Smolt physiology and endocrinology

Edited by: Stephen D. McCormickAnthony Peter Farrell, and Colin J. Brauner



Hormones play a critical role in maintaining body fluid balance in euryhaline fishes during changes in environmental salinity. The neuroendocrine axis senses osmotic and ionic changes, then signals and coordinates tissue-specific responses to regulate water and ion fluxes. Rapid-acting hormones, e.g. angiotensins, cope with immediate challenges by controlling drinking rate and the activity of ion transporters in the gill, gut, and kidney. Slow-acting hormones, e.g. prolactin and growth hormone/insulin-like growth factor-1, reorganize the body for long-term acclimation by altering the abundance of ion transporters and through cell proliferation and differentiation of ionocytes and other osmoregulatory cells. Euryhaline species exist in all groups of fish, including cyclostomes, and cartilaginous and teleost fishes. The diverse strategies for responding to changes in salinity have led to differential regulation and tissue-specific effects of hormones. Combining traditional physiological approaches with genomic, transcriptomic, and proteomic analyses will elucidate the patterns and diversity of the endocrine control of euryhalinity.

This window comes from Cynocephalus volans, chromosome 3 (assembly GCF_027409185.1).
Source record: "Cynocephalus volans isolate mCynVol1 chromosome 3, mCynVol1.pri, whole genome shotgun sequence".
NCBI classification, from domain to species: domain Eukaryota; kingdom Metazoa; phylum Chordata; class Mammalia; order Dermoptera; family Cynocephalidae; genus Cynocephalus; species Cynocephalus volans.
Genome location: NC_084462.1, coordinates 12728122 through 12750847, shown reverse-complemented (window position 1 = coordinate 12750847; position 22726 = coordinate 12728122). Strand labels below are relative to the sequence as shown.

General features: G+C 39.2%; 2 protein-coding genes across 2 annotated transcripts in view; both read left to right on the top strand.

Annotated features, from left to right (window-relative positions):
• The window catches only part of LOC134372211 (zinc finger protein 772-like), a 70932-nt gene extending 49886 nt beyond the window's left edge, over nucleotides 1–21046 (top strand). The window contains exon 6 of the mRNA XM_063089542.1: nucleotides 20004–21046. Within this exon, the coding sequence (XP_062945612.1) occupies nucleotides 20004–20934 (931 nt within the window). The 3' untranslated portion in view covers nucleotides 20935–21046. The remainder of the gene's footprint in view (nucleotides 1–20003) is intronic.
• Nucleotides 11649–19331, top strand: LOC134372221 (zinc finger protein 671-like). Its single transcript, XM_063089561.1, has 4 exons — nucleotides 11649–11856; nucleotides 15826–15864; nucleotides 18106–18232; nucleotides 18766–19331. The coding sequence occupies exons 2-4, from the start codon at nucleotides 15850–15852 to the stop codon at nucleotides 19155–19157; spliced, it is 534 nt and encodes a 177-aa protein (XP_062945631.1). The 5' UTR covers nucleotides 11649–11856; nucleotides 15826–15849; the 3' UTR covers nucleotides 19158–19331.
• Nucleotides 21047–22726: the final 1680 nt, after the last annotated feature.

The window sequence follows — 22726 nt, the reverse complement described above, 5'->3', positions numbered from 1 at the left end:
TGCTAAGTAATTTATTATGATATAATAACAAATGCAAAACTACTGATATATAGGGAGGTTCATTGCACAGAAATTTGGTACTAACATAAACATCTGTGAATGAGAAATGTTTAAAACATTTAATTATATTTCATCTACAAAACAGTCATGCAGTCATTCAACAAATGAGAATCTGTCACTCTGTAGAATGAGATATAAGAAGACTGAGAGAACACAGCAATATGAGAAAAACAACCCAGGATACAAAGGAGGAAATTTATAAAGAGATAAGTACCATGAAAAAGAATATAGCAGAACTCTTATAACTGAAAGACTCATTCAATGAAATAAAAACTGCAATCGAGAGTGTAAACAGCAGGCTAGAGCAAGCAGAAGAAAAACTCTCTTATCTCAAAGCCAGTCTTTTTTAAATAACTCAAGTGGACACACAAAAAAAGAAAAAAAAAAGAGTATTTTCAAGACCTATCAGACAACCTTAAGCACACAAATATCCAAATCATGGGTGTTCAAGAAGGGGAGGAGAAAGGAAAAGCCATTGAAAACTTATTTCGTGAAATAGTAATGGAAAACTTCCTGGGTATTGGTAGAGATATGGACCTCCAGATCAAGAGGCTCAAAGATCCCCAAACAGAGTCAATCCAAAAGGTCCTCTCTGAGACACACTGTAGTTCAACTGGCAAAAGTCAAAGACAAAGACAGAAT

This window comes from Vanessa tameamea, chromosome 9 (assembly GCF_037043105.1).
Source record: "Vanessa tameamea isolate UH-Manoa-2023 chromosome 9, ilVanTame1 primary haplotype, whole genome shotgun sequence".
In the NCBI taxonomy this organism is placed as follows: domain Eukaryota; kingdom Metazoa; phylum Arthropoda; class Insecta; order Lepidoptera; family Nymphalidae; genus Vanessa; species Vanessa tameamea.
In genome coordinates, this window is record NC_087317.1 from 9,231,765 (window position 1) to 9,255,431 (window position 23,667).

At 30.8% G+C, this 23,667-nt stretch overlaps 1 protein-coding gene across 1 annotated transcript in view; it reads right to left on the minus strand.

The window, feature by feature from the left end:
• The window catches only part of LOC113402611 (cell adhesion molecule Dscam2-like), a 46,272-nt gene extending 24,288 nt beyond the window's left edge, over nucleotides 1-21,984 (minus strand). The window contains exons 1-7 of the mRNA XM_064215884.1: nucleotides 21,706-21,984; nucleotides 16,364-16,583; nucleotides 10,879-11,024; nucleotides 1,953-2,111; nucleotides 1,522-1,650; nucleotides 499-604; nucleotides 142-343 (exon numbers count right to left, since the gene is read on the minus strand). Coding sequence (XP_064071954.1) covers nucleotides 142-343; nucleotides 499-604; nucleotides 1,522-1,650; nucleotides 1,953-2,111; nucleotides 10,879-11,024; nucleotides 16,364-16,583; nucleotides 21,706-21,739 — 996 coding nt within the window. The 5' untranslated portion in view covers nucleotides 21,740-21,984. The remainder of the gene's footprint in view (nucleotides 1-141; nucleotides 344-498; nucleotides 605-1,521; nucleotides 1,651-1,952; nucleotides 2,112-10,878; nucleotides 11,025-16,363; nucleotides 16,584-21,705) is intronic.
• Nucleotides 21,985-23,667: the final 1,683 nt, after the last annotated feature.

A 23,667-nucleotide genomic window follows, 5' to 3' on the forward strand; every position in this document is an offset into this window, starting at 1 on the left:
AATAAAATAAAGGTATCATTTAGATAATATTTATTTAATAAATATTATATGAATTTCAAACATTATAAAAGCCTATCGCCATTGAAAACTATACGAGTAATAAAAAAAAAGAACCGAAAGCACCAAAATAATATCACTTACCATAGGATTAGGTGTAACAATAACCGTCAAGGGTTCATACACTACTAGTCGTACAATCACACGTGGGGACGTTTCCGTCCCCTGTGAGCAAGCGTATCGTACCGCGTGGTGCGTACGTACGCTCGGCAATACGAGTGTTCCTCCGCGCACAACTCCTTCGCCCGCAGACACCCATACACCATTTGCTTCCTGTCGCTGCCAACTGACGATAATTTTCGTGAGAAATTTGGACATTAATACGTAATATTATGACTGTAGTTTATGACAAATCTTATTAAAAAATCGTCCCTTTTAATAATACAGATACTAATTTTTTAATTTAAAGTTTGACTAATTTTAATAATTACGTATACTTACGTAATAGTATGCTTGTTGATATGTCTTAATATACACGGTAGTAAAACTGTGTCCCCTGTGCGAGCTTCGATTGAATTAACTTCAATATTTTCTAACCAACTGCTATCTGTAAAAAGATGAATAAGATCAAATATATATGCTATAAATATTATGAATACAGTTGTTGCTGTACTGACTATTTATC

Publication type Book chapter
Publication Subtype Book Chapter
Title Smolt physiology and endocrinology
DOI 10.1016/B978-0-12-396951-4.00005-0
Volume 32
Year Published 2013
Language English
Publisher Academic Press
Publisher location Oxford; Waltham, MA
Contributing office(s) Leetown Science Center
Description 53 p
Larger Work Type Book
Larger Work Title Euryhaline fishes
First page 199
Last page 251
Online Only (Y/N) N
Additional Online Files (Y/N) N
Google Analytic Metrics Metrics page
Additional publication details